In a previous life, your author used to publish an LSU sports rag known as Purple & Gold. This happened from 1997 to 2004, during part of which time (1999-2003) Mark Emmert was chancellor at LSU.
We loved Mark Emmert almost to a fault, because he was one of the very few leaders we’ve ever seen in Louisiana who was passionate and determined to make the institution he led perform at its best.
Emmert was, by the estimation of practically everyone associated with the university, the most successful leader LSU ever had. But the events and politics following the 2003 Louisiana gubernatorial election essentially chased him off to the University of Washington, where he spent several years as the president of that institution before being named the head of the NCAA.
Emmert has had, arguably, less success running the show in Indianapolis than he had in three previous jobs running the University of Connecticut, LSU and the University of Washington. The NCAA is facing multiple existential issues that it’s questionable whether anyone at its head can fix, and he hasn’t had much of a handle on them – whether involving the athletes’ ability to profit off their likeness, the complete breakdown of the NCAA’s antiquated rules regarding recruiting in major sports, and now the question of whether to allow the absurdity of biological males competing in women’s sports. On that latter issue the NCAA has taken a strong position in favor, going so far as to threaten conservative states not to pass laws banning men from competing in women’s college sports.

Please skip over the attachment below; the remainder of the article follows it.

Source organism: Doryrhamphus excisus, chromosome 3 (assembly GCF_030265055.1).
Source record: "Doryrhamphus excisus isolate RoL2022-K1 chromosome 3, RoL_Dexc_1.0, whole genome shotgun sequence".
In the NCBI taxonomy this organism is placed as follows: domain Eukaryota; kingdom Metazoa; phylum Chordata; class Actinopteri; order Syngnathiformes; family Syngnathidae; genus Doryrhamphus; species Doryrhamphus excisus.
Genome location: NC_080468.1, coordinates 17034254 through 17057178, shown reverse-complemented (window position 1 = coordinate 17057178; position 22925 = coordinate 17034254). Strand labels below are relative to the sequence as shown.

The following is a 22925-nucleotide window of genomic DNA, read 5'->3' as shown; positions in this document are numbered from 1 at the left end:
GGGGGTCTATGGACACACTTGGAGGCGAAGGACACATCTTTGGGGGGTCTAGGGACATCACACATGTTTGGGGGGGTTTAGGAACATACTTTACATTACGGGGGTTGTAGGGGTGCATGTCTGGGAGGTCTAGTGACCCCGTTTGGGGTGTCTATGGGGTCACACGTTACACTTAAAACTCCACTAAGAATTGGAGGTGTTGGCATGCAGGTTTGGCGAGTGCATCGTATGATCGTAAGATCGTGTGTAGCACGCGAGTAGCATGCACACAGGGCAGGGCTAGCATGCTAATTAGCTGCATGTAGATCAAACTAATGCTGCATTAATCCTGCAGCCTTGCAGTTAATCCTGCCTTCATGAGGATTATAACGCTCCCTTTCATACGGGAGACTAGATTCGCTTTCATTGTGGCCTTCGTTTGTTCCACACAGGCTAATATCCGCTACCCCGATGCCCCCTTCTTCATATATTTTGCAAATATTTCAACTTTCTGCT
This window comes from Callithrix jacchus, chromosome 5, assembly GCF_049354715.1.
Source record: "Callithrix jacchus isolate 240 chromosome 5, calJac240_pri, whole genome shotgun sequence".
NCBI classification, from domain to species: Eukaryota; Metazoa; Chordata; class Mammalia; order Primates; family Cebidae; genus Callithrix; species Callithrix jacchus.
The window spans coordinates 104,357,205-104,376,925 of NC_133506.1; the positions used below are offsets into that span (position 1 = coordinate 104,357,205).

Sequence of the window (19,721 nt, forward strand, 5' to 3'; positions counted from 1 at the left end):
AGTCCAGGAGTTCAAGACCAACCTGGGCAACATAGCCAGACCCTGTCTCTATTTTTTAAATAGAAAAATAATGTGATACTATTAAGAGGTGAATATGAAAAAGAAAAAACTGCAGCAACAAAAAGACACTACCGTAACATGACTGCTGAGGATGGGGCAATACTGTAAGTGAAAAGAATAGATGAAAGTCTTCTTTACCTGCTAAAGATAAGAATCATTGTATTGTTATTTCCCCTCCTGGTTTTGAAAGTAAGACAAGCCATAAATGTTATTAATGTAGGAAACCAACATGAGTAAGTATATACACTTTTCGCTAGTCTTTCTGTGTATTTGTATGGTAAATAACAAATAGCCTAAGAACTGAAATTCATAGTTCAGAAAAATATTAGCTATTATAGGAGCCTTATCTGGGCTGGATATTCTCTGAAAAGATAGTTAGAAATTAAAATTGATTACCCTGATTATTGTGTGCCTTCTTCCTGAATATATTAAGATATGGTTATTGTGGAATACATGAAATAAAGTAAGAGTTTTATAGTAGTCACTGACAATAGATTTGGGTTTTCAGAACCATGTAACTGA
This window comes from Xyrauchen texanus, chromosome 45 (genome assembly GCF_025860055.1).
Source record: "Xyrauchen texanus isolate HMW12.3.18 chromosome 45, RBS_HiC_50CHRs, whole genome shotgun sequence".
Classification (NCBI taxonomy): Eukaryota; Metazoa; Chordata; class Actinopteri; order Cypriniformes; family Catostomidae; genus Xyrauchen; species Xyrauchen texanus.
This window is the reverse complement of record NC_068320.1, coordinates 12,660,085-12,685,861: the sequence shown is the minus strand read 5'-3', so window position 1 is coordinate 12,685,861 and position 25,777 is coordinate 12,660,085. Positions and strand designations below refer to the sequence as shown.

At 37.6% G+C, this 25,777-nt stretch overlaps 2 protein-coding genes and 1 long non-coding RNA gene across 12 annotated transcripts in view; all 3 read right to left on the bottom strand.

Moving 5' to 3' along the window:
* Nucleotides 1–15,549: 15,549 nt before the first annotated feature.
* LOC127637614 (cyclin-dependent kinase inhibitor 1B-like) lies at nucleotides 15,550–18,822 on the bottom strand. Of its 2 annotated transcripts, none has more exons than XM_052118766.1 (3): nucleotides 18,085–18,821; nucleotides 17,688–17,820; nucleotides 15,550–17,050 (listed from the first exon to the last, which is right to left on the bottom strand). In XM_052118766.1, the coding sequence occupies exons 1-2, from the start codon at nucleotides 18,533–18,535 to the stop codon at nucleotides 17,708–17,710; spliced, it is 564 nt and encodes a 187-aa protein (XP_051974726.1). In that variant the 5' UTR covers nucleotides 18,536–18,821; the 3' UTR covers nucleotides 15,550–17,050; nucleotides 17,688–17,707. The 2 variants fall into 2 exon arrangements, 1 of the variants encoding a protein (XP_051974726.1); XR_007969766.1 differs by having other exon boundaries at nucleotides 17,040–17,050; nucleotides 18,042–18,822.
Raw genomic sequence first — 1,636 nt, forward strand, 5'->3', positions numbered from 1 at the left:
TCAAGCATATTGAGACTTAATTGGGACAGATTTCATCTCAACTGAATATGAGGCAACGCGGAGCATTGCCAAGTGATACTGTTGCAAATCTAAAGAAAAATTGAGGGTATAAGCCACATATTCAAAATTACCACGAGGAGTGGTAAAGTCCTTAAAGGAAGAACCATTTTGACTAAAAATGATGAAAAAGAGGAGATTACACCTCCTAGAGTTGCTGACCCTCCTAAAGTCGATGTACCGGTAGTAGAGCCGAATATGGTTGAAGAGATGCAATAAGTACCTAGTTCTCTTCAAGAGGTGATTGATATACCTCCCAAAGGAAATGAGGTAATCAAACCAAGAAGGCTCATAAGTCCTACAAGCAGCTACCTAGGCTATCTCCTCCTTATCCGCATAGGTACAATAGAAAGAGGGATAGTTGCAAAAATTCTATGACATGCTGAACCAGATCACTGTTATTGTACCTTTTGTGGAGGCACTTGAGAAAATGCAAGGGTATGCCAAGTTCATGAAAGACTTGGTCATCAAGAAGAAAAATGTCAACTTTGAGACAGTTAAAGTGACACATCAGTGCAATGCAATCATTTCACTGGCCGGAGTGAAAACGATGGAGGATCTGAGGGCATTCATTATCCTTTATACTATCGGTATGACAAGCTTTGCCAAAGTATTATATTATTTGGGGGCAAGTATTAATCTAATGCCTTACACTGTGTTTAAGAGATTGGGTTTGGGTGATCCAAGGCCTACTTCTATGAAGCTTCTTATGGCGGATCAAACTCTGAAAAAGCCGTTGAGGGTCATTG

Whether that’s Emmert’s position or one which was imposed on him by the university presidents who make up his membership we don’t know. Perhaps that issue is the straw that breaks the camel’s back and makes him interested in a different job.
And it so happens something akin to Emmert’s old job is open. So perhaps it isn’t a surprise his name is being bandied about as the next president of the LSU system.
Regardless of the official slate of applicants, multiple sources familiar with the situation say back channel but legitimate efforts are under way to try to recruit former LSU Chancellor and current NCAA President and CEO Mark Emmert for the position.